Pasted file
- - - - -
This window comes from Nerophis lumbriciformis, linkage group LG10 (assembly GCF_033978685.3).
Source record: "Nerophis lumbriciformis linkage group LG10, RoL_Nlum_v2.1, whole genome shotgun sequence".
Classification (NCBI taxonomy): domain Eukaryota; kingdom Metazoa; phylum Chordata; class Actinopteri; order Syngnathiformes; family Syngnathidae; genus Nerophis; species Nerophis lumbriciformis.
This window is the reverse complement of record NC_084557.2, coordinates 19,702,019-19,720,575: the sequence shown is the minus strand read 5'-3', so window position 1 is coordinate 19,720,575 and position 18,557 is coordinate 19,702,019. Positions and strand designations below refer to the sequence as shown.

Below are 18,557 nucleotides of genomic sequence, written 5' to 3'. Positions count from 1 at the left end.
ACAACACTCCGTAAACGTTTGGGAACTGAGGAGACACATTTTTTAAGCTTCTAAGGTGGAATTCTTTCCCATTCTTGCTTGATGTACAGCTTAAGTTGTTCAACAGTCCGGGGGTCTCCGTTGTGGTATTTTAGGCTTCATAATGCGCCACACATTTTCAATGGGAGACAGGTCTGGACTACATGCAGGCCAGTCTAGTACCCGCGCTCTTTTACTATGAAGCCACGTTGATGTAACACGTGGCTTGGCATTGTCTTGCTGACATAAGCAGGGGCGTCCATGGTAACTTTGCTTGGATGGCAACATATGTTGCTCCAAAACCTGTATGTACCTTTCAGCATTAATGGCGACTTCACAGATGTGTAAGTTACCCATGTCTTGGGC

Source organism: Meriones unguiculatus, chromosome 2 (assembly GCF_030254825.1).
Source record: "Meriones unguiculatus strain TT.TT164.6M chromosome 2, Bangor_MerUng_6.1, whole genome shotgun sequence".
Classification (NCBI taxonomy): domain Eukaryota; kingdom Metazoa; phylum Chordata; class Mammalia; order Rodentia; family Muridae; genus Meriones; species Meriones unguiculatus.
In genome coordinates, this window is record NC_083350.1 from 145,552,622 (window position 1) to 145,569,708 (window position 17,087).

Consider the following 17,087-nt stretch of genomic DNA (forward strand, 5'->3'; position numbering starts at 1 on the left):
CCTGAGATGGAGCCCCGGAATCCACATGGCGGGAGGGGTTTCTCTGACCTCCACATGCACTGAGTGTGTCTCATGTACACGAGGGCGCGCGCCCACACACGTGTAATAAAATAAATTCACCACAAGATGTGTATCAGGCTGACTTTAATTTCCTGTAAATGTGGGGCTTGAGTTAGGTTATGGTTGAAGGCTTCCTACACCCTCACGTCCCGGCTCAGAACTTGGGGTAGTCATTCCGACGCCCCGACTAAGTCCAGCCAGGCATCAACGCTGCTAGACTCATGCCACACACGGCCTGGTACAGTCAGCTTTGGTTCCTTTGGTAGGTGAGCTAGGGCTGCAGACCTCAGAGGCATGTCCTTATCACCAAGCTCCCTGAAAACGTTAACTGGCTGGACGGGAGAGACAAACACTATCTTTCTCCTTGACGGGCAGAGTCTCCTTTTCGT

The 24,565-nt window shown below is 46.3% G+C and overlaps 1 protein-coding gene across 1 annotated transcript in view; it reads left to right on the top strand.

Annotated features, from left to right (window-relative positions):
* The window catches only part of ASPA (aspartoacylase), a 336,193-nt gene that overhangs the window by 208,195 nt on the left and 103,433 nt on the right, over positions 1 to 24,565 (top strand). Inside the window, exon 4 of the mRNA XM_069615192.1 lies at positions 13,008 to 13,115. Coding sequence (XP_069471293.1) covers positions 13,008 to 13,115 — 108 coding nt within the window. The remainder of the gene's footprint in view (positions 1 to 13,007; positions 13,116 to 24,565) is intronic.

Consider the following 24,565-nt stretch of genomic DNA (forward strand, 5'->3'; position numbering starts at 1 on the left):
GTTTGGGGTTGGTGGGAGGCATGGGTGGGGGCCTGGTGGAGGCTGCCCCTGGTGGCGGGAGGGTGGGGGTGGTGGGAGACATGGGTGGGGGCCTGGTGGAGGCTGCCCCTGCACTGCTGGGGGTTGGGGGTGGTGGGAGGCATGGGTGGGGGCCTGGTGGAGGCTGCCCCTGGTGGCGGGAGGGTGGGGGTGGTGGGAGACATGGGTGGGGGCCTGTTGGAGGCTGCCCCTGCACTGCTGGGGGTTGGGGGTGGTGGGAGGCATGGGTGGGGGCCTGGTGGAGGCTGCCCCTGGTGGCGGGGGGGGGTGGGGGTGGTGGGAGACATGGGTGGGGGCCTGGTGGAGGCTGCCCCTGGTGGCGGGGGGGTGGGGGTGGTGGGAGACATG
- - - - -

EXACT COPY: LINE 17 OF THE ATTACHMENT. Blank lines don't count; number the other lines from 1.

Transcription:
GTTTGGGGTTGGTGGGAGGCATGGGTGGGGGCCTGGTGGAGGCTGCCCCTGGTGGCGGGAGGGTGGGGGTGGTGGGAGACATGGGTGGGGGCCTGGTGGAGGCTGCCCCTGCACTGCTGGGGGTTGGGGGTGGTGGGAGGCATGGGTGGGGGCCTGGTGGAGGCTGCCCCTGGTGGCGGGAGGGTGGGGGTGGTGGGAGACATGGGTGGGGGCCTGTTGGAGGCTGCCCCTGCACTGCTGGGGGTTGGGGGTGGTGGGAGGCATGGGTGGGGGCCTGGTGGAGGCTGCCCCTGGTGGCGGGGGGGGGTGGGGGTGGTGGGAGACATGGGTGGGGGCCTGGTGGAGGCTGCCCCTGGTGGCGGGGGGGTGGGGGTGGTGGGAGACATG